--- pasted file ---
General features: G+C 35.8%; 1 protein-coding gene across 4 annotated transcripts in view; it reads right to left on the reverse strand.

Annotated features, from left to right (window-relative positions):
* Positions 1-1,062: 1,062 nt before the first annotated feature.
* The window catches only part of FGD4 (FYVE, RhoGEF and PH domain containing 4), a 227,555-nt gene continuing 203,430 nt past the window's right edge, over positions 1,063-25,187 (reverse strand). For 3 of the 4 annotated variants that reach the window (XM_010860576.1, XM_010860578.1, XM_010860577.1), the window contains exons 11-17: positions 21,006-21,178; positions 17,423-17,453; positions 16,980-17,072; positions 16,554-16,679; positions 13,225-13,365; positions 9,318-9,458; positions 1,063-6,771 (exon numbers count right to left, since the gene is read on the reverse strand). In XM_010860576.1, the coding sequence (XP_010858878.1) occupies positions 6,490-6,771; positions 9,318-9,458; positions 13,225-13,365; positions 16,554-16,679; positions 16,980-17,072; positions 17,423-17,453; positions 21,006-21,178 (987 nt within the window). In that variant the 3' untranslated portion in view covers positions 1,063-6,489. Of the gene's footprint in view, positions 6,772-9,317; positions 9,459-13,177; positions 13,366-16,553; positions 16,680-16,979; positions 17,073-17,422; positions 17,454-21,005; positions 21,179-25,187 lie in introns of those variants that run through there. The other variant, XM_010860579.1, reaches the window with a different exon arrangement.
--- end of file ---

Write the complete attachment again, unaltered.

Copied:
General features: G+C 35.8%; 1 protein-coding gene across 4 annotated transcripts in view; it reads right to left on the reverse strand.

Annotated features, from left to right (window-relative positions):
* Positions 1-1,062: 1,062 nt before the first annotated feature.
* The window catches only part of FGD4 (FYVE, RhoGEF and PH domain containing 4), a 227,555-nt gene continuing 203,430 nt past the window's right edge, over positions 1,063-25,187 (reverse strand). For 3 of the 4 annotated variants that reach the window (XM_010860576.1, XM_010860578.1, XM_010860577.1), the window contains exons 11-17: positions 21,006-21,178; positions 17,423-17,453; positions 16,980-17,072; positions 16,554-16,679; positions 13,225-13,365; positions 9,318-9,458; positions 1,063-6,771 (exon numbers count right to left, since the gene is read on the reverse strand). In XM_010860576.1, the coding sequence (XP_010858878.1) occupies positions 6,490-6,771; positions 9,318-9,458; positions 13,225-13,365; positions 16,554-16,679; positions 16,980-17,072; positions 17,423-17,453; positions 21,006-21,178 (987 nt within the window). In that variant the 3' untranslated portion in view covers positions 1,063-6,489. Of the gene's footprint in view, positions 6,772-9,317; positions 9,459-13,177; positions 13,366-16,553; positions 16,680-16,979; positions 17,073-17,422; positions 17,454-21,005; positions 21,179-25,187 lie in introns of those variants that run through there. The other variant, XM_010860579.1, reaches the window with a different exon arrangement.